The Breakdown

Each of the talk shows I have watched or listened to have had different opinions of why the GOP lost, but none of them (at least none of the conservatives) seem to be considering whether this was due to the quality of the GOP’s candidate. Almost like Karl Rove wouldn’t consider that Ohio might actually be going blue this election, even though the numbers kept coming in proving that.

Actually, Rove is the first person I want to address. He is now claiming that Romney would have won, had it not been for his lost momentum caused by Hurricane-turned-storm Sandy. To that, I say, if your candidate is so weak that a weather phenomenon causes them to lose, they didn’t really have that strong of a candidacy to begin with.

Glenn Beck still says Romney was the best candidate since Reagan. Ironically, that might actually be true when you think of names like Dole, McCain, and H. W. Bush losing to Bill Clinton. Romney did get closer to winning than John McCain. Beck, commenting that he had concerns about Romney from the beginning, said you just can’t know what anyone really stands for anymore. Well duh. Romney pretty much campaigned against his own record as governor of Massachusetts. The one thing he had going strongest for him was that he balanced the budget in his state, but his state had a balanced budget amendment, so there wasn’t really any other choice. Besides, lots of states have balanced budgets, including Oklahoma where I live.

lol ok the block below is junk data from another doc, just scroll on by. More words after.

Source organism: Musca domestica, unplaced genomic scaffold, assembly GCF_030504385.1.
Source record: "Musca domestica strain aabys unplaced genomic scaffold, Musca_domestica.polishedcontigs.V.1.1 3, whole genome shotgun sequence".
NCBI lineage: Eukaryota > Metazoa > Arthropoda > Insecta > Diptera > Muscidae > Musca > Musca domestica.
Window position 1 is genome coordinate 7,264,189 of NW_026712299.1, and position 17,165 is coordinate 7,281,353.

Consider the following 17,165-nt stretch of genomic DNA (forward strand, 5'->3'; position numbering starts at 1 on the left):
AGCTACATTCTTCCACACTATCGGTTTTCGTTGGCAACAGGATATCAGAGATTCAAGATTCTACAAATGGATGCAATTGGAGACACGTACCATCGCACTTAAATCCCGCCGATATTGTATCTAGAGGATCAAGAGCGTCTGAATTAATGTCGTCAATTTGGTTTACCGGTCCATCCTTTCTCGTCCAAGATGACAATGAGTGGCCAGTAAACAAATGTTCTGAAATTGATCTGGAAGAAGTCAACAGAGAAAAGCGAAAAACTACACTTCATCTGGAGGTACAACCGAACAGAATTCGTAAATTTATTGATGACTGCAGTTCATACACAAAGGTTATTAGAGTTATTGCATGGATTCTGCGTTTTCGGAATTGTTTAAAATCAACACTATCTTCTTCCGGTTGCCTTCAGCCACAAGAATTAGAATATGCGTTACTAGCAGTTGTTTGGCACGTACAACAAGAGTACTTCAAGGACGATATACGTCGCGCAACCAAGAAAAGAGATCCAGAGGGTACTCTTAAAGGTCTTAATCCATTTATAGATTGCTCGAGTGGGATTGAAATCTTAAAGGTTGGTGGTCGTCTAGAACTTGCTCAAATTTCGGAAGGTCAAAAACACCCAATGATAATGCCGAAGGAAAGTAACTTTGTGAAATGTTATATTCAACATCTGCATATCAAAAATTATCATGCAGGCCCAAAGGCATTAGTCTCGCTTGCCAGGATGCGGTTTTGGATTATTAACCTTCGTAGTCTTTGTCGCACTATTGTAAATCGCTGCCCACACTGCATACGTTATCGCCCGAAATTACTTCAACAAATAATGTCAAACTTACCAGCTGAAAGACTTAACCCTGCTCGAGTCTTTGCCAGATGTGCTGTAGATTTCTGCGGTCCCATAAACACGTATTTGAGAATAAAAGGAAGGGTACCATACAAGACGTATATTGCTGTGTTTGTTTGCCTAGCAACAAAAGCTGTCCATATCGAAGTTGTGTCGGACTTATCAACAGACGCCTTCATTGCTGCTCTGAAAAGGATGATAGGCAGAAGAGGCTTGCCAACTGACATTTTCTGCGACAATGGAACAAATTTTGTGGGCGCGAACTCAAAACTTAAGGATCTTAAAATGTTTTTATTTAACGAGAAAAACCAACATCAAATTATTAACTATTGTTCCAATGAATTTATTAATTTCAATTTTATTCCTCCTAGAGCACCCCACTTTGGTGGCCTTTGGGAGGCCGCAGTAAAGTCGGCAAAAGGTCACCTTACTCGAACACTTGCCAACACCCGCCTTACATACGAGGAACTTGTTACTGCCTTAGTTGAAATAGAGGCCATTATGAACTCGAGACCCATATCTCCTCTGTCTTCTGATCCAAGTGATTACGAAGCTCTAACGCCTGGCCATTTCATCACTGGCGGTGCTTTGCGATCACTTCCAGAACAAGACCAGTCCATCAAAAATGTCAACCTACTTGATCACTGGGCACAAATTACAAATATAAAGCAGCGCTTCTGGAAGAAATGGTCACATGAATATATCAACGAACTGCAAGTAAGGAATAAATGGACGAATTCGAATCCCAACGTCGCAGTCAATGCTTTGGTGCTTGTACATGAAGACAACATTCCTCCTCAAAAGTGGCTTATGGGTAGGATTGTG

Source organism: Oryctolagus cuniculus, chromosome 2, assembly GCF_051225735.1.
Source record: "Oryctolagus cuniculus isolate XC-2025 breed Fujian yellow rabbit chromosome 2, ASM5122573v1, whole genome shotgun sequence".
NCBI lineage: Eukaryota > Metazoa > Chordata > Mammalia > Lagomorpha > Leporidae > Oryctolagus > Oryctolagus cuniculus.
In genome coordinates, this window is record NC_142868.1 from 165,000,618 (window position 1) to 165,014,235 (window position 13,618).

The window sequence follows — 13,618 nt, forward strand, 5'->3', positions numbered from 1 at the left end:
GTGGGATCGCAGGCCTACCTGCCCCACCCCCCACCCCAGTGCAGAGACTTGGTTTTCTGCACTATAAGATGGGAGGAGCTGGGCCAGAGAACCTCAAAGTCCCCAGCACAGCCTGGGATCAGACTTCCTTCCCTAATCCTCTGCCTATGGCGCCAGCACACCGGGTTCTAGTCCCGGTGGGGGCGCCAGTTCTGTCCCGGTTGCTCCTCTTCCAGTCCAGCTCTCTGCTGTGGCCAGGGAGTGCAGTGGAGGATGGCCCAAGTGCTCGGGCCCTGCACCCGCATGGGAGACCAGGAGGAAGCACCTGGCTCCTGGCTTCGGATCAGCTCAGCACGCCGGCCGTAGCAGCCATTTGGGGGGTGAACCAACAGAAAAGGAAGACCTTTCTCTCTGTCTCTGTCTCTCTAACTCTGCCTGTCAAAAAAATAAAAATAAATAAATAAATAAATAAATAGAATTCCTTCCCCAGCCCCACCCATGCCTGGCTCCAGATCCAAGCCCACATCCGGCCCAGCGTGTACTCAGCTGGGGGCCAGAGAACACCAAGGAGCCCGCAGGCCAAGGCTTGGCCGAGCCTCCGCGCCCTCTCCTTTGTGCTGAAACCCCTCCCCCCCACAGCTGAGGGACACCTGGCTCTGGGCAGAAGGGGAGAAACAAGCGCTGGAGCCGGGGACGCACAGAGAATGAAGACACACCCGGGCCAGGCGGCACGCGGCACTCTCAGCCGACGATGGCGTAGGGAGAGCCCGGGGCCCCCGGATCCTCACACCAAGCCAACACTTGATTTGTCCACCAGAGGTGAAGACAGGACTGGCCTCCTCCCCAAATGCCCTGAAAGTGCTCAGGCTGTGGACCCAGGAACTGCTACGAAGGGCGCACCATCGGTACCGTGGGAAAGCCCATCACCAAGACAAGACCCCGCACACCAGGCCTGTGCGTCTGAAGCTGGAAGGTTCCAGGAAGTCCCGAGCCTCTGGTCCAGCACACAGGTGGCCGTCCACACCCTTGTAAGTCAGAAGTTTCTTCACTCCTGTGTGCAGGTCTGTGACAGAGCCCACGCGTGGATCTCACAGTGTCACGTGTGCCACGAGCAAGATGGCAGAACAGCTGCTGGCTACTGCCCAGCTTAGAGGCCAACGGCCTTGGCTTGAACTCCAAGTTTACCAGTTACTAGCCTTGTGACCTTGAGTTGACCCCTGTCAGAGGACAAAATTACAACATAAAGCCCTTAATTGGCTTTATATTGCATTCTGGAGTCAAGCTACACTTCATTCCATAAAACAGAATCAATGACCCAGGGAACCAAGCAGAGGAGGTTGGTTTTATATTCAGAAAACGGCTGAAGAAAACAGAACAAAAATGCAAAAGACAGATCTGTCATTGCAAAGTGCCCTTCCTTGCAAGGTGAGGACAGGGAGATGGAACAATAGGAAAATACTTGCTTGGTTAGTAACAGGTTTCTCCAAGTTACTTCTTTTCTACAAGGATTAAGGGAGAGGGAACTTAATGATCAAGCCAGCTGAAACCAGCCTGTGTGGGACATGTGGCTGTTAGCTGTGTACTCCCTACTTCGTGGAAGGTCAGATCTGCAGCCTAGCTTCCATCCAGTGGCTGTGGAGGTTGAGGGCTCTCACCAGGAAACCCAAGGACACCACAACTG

Rush Limbaugh has managed to partially blame the loss on minority voters. He claims the Republican effort to reach Latinos, for example, was unsuccessful because their message was that you have to work. What is he saying, that all Latinos are lazy and voted Democrat because they don’t want to work? Surprisingly, Limbaugh did remind his audience why he thinks Republican strategists should stop focusing on electability and start focusing on what candidates actually stand for. He played back some audio from earlier this year where he talked about the primary contenders, except for one – Ron Paul. Didn’t even mention him.

Even my local afternoon talk host Lee Matthews, whom I listen to fairly regularly, blamed the results of Tuesday’s election on marijuana, my generation, and cell phones. Actually he blames it on the people in my generation who just “want stuff” and turned out in higher percentages to the polls Tuesday.

Now, I’m not saying that these guys are all wrong. They all are hitting factual points of the election. Latinos, women, youth, and other demographics all turned out higher numbers for Obama, but I have yet to see any significant evaluation of the reason for all this. It’s the candidate! Mitt Romney lost because of Mitt Romney. He didn’t lose because of Occupy Wall Street. He didn’t lose because of legalized marijuana. In Colorado, Obama won 50% of the vote, but the amendment legalizing recreational marijuana use won by almost a 10-point margin with 54-45% of the vote. That means a lot of people who voted FOR legalization also voted for Romney.

CORRECTION: Colorado’s presidential vote was split 51-46%. The 50% figure was from the national vote.